Was Paleo Wrong About Sunscreen Too? Part 2

I want to continue the discussion I started in the post Was Paleo Wrong About Sunscreen Too?

In that post, I addressed doubts I was having with the two polar extreme opinions on the role of sunscreen. Based on the comments of that post there is still a lot of disagreement. Paleo and other health bloggers are mostly dismissive of sunscreen and the mainstream view is that we really need sunscreen. I still am unsure on this topic.

What I did discover in the last two weeks is that neither side has made a convincing case. Both sides have carved out extreme positions. The pro-sunscreen side says we need to be protected all the time lest we get skin damage and accelerated aging and the anti-sunscreen side says we need to avoid sunscreen or we will get toxic chemicals and Vitamin D deficiency and all the ails that brings.

I’ve lost trust in many (most) health bloggers over the past few years and I often feel mainstream advice is dumb-downed tips for the unhealthy. What to do?

One of the big selling points in adopting the Paleo or WAPF narrative is that modern society is sick and that we were more healthy before industrialization. According to the NY Times, sunscreen was invented in the 1940s. A product of industrialization.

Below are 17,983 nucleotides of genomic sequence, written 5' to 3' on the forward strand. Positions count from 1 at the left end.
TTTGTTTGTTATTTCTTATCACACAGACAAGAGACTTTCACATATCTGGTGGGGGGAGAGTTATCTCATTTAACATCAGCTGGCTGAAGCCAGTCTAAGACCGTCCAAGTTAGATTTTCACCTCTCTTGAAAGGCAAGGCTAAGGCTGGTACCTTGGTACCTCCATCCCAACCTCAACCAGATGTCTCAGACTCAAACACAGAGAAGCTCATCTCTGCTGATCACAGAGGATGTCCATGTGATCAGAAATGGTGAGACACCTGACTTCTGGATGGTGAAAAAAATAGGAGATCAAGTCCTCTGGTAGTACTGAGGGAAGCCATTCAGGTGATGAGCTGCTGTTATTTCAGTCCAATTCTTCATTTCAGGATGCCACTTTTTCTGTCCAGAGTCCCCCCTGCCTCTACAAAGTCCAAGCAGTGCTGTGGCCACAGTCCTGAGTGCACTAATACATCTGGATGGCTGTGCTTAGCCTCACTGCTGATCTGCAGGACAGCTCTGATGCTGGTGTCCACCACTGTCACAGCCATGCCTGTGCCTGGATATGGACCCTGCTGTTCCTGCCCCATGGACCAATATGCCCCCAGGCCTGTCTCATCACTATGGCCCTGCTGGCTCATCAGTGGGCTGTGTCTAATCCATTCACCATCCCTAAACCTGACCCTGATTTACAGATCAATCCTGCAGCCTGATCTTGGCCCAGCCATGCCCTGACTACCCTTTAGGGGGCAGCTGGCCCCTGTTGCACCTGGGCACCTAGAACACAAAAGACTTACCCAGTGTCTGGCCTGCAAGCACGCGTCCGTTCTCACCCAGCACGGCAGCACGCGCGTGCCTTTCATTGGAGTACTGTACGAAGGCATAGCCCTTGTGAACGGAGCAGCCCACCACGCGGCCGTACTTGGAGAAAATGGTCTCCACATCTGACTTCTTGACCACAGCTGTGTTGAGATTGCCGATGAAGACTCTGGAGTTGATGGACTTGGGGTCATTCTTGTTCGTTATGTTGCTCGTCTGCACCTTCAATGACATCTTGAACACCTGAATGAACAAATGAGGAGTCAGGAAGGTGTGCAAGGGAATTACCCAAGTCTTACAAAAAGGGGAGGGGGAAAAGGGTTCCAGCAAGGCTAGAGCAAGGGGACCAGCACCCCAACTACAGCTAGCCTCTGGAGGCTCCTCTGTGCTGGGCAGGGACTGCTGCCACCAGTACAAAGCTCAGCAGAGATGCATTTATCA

Industrialization bad. Natural good. Right?

Not so fast. I went further back to see how traditional cultures faired in the sun.

The Burmese people have been using a natural sunblock called Thanaka made from ground bark for over 2,000 years.

By Brian Adler 

And according to the National Museum of the American Indian, American Indians invented sunscreen.

Native tribes of the Northeast used sunflower oil for protection against harmful UV rays.


In the Southwest, American Indians used a mixture of western wallflower and water.

Those were just two examples I found. I’m certain there are a lot more. I also have a friend that just returned from visiting a poor section of Northern Vietnam. There the workers cover as much as their skin as they can when working outdoors to prevent skin damage.

The fallacy peddled by some Paleo and WAPF bloggers that traditional cultures didn’t need or use sunscreen is false. They just weren’t sunscreens we see today. The traditional sunscreens may or may not be better than the ones we have today. Even when we speak of modern sunscreens, aren’t those formulas changing frequently as learn more about the effect the sun has on the skin?

I honestly don’t what to do. I’ll continue to play a hedged strategy:

  • Keep sun exposure brief, especially early in the summer.
  • Wear a visor to protect the face,
  • On sunny days where I will be out, put sunscreen on my cheeks, nose, forehead, ears, and neck.


Add yours

  1. Great point. I remember seeing national graphic pictures of traditional societies when I was a child, and so many of them seemed to cover themselves in some form of clay mud. Perhaps they also absorb vital minerals that way too – elephants eat read clay for the minerals.

  2. I agree that a middle of the road approach may be wise. I use the natural mineral blocks, keep my shirt on and wear a hat and sunglasses. Being a bicyclist in Colorado, I get lots of sun at high altitudes, so I worry a bit. I’m Italian so I have pretty dark skin by mid summer.

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